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DOWNEY - Fernando Marquet, one of the 1,400 Cuban exiles who took part in the botched Bay of Pigs invasion in April of 1961 to overthrow Fidel Castro and lived to tell about it, vows to propagate the cause of freedom in Cuba "until the day I die." (In all, 114 were reported killed in the 3-day battle; the rest were captured and jailed.)
According to him, conditions in the Communist island nation of 11 million people continue to deteriorate today, even while Fidel, who's pushing 88 and in bad health, has supposedly transferred the reins of power to his brother, Raul: repression is still very much the rule in the once vibrant country, there's zero tolerance for dissent more than ever, and young minds are fed a steady diet of ideas and values fundamentally, diametrically opposed to our treasured ideals of liberal democracy.
Marquet was not yet 18 when he dropped his business classes at the University of Havana and flew to Florida because "I didn't like what I was seeing" and didn't want to live under Castro's oppressive Communist regime. He soon after joined a like-minded group that continued to grow committed to unseating Castro, just as the latter, with the help of the charismatic Che Guevarra and Raul, overthrew Fulgencio Batista as 1959 began.
They were made to believe that the U.S. (courtesy of the CIA) would back them, including providing air cover and sea support. They would receive training, and when the invasion began, an uprising of dissident Cubans would join the battle. This added fervor to their undertaking.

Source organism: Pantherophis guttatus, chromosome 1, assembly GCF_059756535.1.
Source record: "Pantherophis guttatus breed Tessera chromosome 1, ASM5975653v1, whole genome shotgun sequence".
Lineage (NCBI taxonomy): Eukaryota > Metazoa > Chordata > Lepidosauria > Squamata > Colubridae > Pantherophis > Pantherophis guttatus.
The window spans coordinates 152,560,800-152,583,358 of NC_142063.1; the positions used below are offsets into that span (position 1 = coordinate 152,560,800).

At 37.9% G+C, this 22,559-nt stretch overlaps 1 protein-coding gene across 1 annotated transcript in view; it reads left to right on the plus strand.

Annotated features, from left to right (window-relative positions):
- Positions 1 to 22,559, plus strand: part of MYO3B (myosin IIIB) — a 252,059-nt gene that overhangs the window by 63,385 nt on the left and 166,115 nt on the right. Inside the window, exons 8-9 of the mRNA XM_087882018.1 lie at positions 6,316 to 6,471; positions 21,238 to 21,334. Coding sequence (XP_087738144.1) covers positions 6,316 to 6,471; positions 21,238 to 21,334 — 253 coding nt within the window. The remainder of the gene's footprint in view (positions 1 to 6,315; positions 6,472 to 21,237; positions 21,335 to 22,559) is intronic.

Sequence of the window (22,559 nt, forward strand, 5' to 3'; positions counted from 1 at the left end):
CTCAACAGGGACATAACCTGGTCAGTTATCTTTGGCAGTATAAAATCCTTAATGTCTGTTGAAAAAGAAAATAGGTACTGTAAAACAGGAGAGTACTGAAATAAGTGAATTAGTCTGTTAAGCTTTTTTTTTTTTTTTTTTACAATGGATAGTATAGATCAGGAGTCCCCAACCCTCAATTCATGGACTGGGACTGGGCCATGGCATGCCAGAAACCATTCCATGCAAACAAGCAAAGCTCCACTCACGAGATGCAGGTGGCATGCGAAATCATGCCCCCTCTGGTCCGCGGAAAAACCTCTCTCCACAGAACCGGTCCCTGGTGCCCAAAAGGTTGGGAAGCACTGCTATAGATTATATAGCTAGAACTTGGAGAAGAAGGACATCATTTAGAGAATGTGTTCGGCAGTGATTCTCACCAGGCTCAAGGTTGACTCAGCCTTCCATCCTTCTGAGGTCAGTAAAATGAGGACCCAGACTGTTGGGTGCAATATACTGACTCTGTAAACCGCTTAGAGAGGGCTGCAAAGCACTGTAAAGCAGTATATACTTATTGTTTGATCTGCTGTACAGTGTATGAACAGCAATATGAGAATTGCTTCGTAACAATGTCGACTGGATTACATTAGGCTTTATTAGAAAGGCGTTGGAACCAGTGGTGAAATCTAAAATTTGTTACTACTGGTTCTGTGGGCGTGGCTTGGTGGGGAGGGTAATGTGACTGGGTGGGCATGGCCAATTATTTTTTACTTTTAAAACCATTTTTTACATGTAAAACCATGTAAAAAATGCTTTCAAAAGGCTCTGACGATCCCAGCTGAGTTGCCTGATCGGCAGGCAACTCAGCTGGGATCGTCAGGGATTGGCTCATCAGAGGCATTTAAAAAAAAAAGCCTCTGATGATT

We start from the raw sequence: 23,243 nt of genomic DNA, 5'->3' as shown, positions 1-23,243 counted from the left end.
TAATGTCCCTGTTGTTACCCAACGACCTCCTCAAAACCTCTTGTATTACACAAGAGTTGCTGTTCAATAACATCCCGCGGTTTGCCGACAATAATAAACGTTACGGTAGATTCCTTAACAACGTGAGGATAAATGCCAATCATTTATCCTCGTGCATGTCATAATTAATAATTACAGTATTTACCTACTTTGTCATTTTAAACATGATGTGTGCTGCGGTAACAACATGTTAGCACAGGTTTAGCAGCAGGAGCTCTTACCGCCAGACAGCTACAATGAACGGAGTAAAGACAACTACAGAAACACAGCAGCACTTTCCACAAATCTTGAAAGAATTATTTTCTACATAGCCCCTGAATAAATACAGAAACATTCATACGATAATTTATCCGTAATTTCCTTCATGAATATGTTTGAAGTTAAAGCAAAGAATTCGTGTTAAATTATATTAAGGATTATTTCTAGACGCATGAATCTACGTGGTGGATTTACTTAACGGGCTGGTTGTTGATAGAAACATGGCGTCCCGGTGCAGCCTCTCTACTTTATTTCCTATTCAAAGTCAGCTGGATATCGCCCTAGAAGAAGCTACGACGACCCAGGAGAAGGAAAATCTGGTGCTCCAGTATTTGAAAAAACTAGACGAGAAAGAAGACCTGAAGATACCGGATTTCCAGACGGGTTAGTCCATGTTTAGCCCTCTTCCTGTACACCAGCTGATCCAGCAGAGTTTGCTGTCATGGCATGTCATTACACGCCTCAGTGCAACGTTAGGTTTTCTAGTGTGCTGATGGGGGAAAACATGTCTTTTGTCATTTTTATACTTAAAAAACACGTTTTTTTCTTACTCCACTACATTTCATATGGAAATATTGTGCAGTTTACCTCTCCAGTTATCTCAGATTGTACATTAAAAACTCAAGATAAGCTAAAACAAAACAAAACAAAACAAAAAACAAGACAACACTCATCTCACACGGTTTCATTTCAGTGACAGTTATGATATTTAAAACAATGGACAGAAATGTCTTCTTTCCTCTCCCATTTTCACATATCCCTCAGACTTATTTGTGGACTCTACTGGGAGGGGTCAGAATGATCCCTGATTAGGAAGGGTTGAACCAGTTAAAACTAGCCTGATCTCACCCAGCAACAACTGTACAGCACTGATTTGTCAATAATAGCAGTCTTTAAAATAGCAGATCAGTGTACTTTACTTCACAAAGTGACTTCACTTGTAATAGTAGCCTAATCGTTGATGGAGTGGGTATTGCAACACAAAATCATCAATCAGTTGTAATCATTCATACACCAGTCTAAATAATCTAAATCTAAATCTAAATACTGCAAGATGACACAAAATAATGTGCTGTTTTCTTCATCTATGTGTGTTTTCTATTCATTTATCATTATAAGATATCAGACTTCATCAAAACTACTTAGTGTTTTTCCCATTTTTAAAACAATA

Most of them, including Fernando's group, trained in Guatemala. The organization came to be known as Brigade 2506, in honor of one of its earliest recruits who while undergoing training one day slipped and plunged into a ravine: his serial number was 2506.
Fernando was an infantryman in the 5th Battalion, as was his older cousin, Jorge Marquet. Together they survived the landing and fighting (they were strafed as well by one of Castro's B-26 planes) on Red Beach, or otherwise referred to as Playa Larga.
Their ship was the commercial freighter "Houston." When its captain managed to run it aground on a sandbar, 400 yards from shore, he saved the ship from sinking, while the men scrambled to reach the shore; some jumped in the water where sharks took care of a few of them.
To make the story short, Fernando was captured and, along with the other brigadistas, made the horrific trip to Havana. Horrific because the trip, which ordinarily took three hours, was stretched to nine hours. Making matters worse, infinitely worse, was the fact that the men, numbering about 150, were packed into this one paneled truck which had no opening whatsoever.